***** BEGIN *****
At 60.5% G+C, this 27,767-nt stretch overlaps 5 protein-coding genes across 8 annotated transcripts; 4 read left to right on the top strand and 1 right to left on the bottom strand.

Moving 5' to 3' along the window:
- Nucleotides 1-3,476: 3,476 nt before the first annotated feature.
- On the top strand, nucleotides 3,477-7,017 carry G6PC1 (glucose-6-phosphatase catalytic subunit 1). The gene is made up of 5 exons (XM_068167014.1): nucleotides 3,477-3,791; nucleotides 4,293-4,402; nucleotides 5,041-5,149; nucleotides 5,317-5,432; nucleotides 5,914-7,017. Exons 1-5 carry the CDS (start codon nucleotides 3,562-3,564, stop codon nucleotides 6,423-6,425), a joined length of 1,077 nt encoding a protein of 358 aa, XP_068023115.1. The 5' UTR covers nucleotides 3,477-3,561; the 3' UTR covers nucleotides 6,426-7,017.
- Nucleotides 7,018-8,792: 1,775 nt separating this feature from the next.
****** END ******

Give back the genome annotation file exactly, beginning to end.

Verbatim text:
At 60.5% G+C, this 27,767-nt stretch overlaps 5 protein-coding genes across 8 annotated transcripts; 4 read left to right on the top strand and 1 right to left on the bottom strand.

Moving 5' to 3' along the window:
- Nucleotides 1-3,476: 3,476 nt before the first annotated feature.
- On the top strand, nucleotides 3,477-7,017 carry G6PC1 (glucose-6-phosphatase catalytic subunit 1). The gene is made up of 5 exons (XM_068167014.1): nucleotides 3,477-3,791; nucleotides 4,293-4,402; nucleotides 5,041-5,149; nucleotides 5,317-5,432; nucleotides 5,914-7,017. Exons 1-5 carry the CDS (start codon nucleotides 3,562-3,564, stop codon nucleotides 6,423-6,425), a joined length of 1,077 nt encoding a protein of 358 aa, XP_068023115.1. The 5' UTR covers nucleotides 3,477-3,561; the 3' UTR covers nucleotides 6,426-7,017.
- Nucleotides 7,018-8,792: 1,775 nt separating this feature from the next.